Most people think of the anesthesiologist as the one who makes medical procedures possible without you feeling discomfort and pain. So his or her participation is critical to the success of the procedure. But since the anesthesia is administered before the surgery begins, does the anesthesiologist have to stay in the operating room?

Nursing homes can be liable for medical malpractice

Hospitals are held to a certain standard of care. When they fail to meet that standard and a patient is injured as a result, the hospital can be held liable for medical malpractice. The same is true for nursing homes. Residents of nursing homes have the right to receive proper medical care and attention. If a resident was injured because a nursing home owner or employee was negligent, the resident can sue the nursing home for malpractice.

Under South Carolina law, a nursing home can be liable for medical malpractice. Most medical malpractice claims are based on the legal theory of negligence. In other words, the key question in these claims is whether a health care provider was negligent when treating a patient. A nursing home is negligent if it fails to properly care for its residents. 

South Carolina Senate considers sanctions for nursing errors

Imagine a situation in which you lost a loved one because a nurse gave him or her an injection of a drug, which was 10 times the amount, prescribed by the physician. Now also imagine that – unknown to you – the nurse who administered the fatal dosage had already been disciplined for making medication errors.

You might think that the South Carolina Board of Nursing would take strong and decisive action to keep such a nurse from making a similar error again. And you might be wrong. What if you discovered that the only discipline that the nurse faced after causing the death of your loved one was a $2000 civil fine, one year of probation and an order to take three classes?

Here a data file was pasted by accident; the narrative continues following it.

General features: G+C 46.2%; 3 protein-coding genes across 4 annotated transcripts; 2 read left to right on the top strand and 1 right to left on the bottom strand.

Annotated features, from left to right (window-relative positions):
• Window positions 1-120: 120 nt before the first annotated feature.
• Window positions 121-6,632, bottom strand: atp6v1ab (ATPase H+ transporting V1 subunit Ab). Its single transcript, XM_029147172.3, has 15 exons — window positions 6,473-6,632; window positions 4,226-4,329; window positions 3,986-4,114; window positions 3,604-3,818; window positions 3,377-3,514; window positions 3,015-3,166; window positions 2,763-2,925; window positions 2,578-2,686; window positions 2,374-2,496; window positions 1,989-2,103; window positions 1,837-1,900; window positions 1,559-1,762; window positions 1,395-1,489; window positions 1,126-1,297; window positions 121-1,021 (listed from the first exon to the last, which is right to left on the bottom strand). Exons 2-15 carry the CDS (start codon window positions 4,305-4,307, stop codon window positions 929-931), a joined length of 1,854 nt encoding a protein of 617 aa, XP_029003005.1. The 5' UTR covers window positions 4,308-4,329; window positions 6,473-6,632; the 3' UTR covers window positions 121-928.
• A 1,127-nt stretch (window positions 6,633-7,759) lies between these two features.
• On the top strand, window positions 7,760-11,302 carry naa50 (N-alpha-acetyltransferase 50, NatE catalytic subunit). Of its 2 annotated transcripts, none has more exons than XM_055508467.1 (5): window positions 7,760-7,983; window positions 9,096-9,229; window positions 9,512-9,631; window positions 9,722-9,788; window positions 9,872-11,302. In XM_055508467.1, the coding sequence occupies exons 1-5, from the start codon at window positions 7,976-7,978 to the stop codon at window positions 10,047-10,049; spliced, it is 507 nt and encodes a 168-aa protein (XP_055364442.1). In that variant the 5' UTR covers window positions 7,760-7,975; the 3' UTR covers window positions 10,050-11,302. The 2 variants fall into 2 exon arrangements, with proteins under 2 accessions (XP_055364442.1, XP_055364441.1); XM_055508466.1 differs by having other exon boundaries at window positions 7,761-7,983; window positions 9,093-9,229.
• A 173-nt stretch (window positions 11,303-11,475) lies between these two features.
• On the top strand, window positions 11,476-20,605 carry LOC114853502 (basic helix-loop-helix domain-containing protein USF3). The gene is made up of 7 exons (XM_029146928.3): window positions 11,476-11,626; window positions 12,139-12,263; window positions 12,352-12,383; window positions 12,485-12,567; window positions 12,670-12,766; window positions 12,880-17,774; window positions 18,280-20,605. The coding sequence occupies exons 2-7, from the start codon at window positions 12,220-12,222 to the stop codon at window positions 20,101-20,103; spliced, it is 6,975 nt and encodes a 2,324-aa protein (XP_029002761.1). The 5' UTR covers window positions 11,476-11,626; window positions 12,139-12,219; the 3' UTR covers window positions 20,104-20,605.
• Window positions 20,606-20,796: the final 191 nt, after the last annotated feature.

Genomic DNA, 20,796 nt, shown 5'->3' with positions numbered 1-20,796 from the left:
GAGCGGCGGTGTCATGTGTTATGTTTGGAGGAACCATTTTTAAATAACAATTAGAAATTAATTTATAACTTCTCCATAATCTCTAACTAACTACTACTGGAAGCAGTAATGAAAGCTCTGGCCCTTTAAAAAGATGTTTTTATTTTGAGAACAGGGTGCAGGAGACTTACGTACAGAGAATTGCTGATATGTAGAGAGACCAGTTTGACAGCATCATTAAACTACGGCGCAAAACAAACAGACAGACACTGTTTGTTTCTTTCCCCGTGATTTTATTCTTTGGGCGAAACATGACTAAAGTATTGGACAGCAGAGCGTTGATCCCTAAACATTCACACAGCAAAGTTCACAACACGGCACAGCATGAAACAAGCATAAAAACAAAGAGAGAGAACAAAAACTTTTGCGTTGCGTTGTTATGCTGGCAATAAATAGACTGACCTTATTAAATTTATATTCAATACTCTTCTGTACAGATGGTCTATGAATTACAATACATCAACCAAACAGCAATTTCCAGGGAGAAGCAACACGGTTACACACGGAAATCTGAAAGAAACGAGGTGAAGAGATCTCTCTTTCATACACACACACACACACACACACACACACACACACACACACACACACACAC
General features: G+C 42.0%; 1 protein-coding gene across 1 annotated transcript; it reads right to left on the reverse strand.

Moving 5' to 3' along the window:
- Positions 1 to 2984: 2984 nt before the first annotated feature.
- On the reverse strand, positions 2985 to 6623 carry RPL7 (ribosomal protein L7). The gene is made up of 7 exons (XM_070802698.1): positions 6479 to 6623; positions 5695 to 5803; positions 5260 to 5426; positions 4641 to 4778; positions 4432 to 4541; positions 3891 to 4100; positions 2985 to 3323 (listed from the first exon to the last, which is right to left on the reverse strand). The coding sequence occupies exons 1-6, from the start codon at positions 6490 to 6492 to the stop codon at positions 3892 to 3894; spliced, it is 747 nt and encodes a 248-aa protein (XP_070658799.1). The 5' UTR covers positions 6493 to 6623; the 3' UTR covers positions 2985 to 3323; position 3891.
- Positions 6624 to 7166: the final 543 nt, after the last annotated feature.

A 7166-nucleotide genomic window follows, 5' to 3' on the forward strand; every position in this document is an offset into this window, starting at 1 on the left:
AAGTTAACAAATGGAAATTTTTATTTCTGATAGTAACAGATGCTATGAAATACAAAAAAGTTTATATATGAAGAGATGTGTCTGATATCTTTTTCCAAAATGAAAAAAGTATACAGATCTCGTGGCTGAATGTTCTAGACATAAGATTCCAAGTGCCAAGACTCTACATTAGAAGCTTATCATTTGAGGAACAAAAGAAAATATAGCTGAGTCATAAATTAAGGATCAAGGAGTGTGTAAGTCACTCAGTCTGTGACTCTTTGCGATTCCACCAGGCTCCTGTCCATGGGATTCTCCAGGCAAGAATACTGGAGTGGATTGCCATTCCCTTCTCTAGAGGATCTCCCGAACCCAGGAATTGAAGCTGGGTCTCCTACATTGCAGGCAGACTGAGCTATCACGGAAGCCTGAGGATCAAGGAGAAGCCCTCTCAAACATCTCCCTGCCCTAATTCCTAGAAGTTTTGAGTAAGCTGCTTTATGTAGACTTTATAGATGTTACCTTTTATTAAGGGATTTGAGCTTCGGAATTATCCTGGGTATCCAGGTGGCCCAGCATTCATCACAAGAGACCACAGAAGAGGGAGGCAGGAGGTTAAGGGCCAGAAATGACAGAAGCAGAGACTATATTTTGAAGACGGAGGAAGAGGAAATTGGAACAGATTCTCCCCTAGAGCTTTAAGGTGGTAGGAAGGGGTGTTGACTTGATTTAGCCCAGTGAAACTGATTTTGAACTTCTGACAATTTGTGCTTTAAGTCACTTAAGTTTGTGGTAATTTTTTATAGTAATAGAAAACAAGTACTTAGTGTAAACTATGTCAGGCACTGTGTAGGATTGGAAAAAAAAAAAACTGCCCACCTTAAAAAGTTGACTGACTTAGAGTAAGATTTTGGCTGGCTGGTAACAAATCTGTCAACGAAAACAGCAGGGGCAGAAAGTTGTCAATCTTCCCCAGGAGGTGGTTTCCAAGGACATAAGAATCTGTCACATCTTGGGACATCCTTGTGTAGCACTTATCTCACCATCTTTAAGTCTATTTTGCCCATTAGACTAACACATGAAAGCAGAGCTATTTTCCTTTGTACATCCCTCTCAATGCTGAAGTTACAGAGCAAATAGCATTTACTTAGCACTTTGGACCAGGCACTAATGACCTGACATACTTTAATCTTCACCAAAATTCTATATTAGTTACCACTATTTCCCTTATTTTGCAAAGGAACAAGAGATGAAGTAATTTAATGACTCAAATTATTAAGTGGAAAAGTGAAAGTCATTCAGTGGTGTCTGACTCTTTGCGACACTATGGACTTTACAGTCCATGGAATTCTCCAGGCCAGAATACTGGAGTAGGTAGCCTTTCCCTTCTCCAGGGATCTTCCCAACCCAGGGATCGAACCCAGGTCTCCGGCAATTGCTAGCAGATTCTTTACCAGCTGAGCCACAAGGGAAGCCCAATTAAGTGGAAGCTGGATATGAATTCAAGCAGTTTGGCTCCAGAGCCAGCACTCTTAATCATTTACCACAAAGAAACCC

Malpractice vs. Negligence

Victims of medical malpractice experience fear, betrayal and pain unlike other forms of injury. When you visit a healthcare professional, you place a lot of trust that these men and women can safeguard your health and provide a high standard of care. Through malpractice, this trust is destroyed and the consequences both physical and emotional can be nightmarish. Here is some information about the difference between malpractice and ordinary negligence.

If you or a loved one has been injured due to medical malpractice, you should not try to go it alone. A medical injury attorney may be able help you get the compensation you deserve and draw the line between negligence and malpractice. 

Psychological effects of medical error

Nearly 100,000 deaths occur every year due to mistakes in hospitals or by healthcare workers. The problem is widespread, and the emotional toll it can take on victims exceptionally serious. The psychological effects of medical error affect more than just the patient, are all too often invisible and can tear families apart.

Those who are subject to damage from the mistakes of hospital staff might be afraid to report the errors. This fear is of retribution by those making the mistakes, and the possibility of making the situation worse or getting harmed more. This fear can be crippling and lead to depression, paranoia, anxiety and a slew of other emotional problems.

What is the doctor-patient confidentiality?

Doctor-patient confidentiality is very important. All patients should feel confident that their doctors will not share their private information with others. The right to confidentiality allows patients to be candid with doctors, and in exchange, the doctor can more accurately diagnose and treat the patients. When a doctor or health care provider breaches that confidentiality, a patient may have a medical malpractice claim.

Under the concept of doctor-patient confidentiality, a health care provider must use a patient’s personal information only for the patient’s benefit. The provider cannot divulge information about the patient to a third person unless the patient consents, though there are exceptions. A doctor can reveal the patient’s information for health insurance purposes, if there is a pending lawsuit, or if the patient threatened immediate harm to others.